Schools2030 Kenya operates in the coastal region of Mombasa and in Lamu.
Kenya is rich in both culture and geography, with a plethora of ethnic groups and languages within its borders and terrain that varies from tropical coastlines and rainforests to savannah and mountain ranges. Of a total population of 55 million, 39% of Kenyans (21.5 million) are under 15 years old; 1.13 million of these children are out of school.
Kenya’s education system is considered amongst the strongest on the continent, and the Government of Kenya has in recent years allocated significant budget to implement education reforms. These reforms include the introduction of the Competency Based Curriculum (CBC) and measures to improve transition rates from primary to secondary school. Kenya’s education system does face some significant challenges, including large class sizes, high drop-out rates in secondary school and low learning outcomes in poorer communities. The Early Childhood Development sector has struggled with insufficient public spending and uneven service delivery.
In 2020, school closures interrupted learning for over 17 million children, who missed more than six months of formal education. During this time, there was an increased risk of violence, child labour and of deleterious mental well-being. Alongside a government keen on expanding holistic learning and teaching methods, Schools2030’s school-driven approach provides opportunity for Kenya’s education system to innovate with local insight in response to these challenges.
Our Team in kenya
Schools2030 National Coordinator
Programme Manager – Coast Region
Project and Communication Officer
Regional Education Advisor, AKF East Africa
Regional Assessment Coordinator, AKF East Africa
In February 2021, Schools2030 Kenya worked alongside national education stakeholders from the Ministry of Education, the Kenya Institute of Curriculum Development, the Early Childhood Network, and the Kenya National Examination Council (endorsed by the NAC) to select 5 learning domains for each cohort.
With support from Oxford MeasurEd, the team have designed learning outcome assessment tools for each of these domains, and these have been used to collect data on students’ holistic learning levels. These robust tools were developed for primary and secondary level alongside 10 schools, and then reviewed and refined by a further 30 schools.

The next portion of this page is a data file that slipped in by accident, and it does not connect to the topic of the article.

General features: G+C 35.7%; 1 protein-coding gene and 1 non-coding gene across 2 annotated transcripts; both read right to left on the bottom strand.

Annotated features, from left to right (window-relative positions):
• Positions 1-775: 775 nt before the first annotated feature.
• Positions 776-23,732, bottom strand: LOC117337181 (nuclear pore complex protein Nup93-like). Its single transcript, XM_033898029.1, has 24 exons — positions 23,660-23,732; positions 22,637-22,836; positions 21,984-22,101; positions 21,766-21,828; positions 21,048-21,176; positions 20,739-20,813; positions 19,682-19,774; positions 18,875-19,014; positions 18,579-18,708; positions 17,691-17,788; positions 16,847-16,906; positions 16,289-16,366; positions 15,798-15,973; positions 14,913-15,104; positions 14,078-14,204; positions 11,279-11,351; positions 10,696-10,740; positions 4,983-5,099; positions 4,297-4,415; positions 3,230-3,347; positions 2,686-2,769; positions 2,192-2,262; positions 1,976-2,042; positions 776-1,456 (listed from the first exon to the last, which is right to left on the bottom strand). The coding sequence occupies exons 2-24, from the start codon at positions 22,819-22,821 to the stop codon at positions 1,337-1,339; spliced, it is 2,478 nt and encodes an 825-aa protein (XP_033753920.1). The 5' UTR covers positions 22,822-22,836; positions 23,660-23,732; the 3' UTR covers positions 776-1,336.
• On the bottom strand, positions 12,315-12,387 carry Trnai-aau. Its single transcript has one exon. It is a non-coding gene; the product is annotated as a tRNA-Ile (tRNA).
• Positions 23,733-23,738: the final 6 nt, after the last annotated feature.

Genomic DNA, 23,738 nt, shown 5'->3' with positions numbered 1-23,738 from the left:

At pre-primary level, the team have adapted Save the Children’s International Development and Early Learning Assessment (IDELA) tool to measure learning outcomes and worked with ECD Measure to adapt the Brief Early Childhood Quality Inventory (BEQI) tool to measure learning environment quality.
Access examples of assessment tools
from across our programme countries.
All these tools are available free to download below and will continue to be refined and iterated to ensure robust psychometric validity.
The team in Kenya has been working closely with schools to develop innovations that reflect needs as determined by the learning domain selection and assessment data. They have now conducted Human-Centred Design (HCD) trainings with over 100 educators in more than 70 schools, who have used a contextualised version of the HCD Toolkit as a reference for developing their innovations. ThinkPlace – Kenya’s Learning Partner – will document the HCD design process and develop reports to determine the efficacy of the process, the potential of the innovations arising from it and to document winning ideas from the local and national showcase events.
Amani ‘peace’ clubs
DESIGNED BY: Kizingitini Secondary School, Lamu
TO IMPROVE: Reconciling Tensions
AGE GROUP: 15+
The peace clubs are after-school co-curricular groups where learners engage in various activities to enhance their collaboration and team spirit.
This includes participating in football matches and other sports (where the teams are formed of students from different villages obliging them to work together), peace walks and other community service exercises.
Ustadi Club Platform
TO IMPROVE: Foundational numeracy, digital skills, collaboration, problem-solving
AGE GROUP: Out of School youth
The platform links youth with mentors who support them grow their talents and passion along the themes of leadership, entrepreneurship, arts and STEM.
Grade 3 new words TV and tree words library
DESIGNED BY: Kizingitini Boys Primary School
TO IMPROVE: Literacy, collaboration, problem-solving, self-efficacy
AGE GROUP: 10+
This innovation was developed to address literacy because learners lacked self-efficacy and confidence in reading. The new word TV contains words and sentences that are written progressively and a learner can scroll through as they read.
The material is interactive and engaging so as the learner manipulates it, their confidence slowly builds and they are better able to converse with new words. The learner also gets an opportunity to lead his/her peers in in the activity and this builds his/her confidence in interacting with other people.
Download our HCD Tools for Kenya to start creating education innovations in your school.
Schools2030 HCD Toolkit: Kenya
Schools2030 HCD Toolkit: Kenya
Schools2030 HCD Facilitator Guide: Kenya
Schools2030 HCD School Leader Guide: Kenya
National Advisory Committee members
Directorate of Policy, Partnerships, and East African Affair
Kenya Institute of Curriculum Development
Kenya National Examinations Council
Teacher Service Commission
Ministry of Education
Teacher Service Commission
County Government, Mombasa
Abdallah A. Barghash
County Government, Lamu
State Department for Youth Affairs
Mombasa Cement – Nyumba Group of companies
Madrasa Early Childhood Programme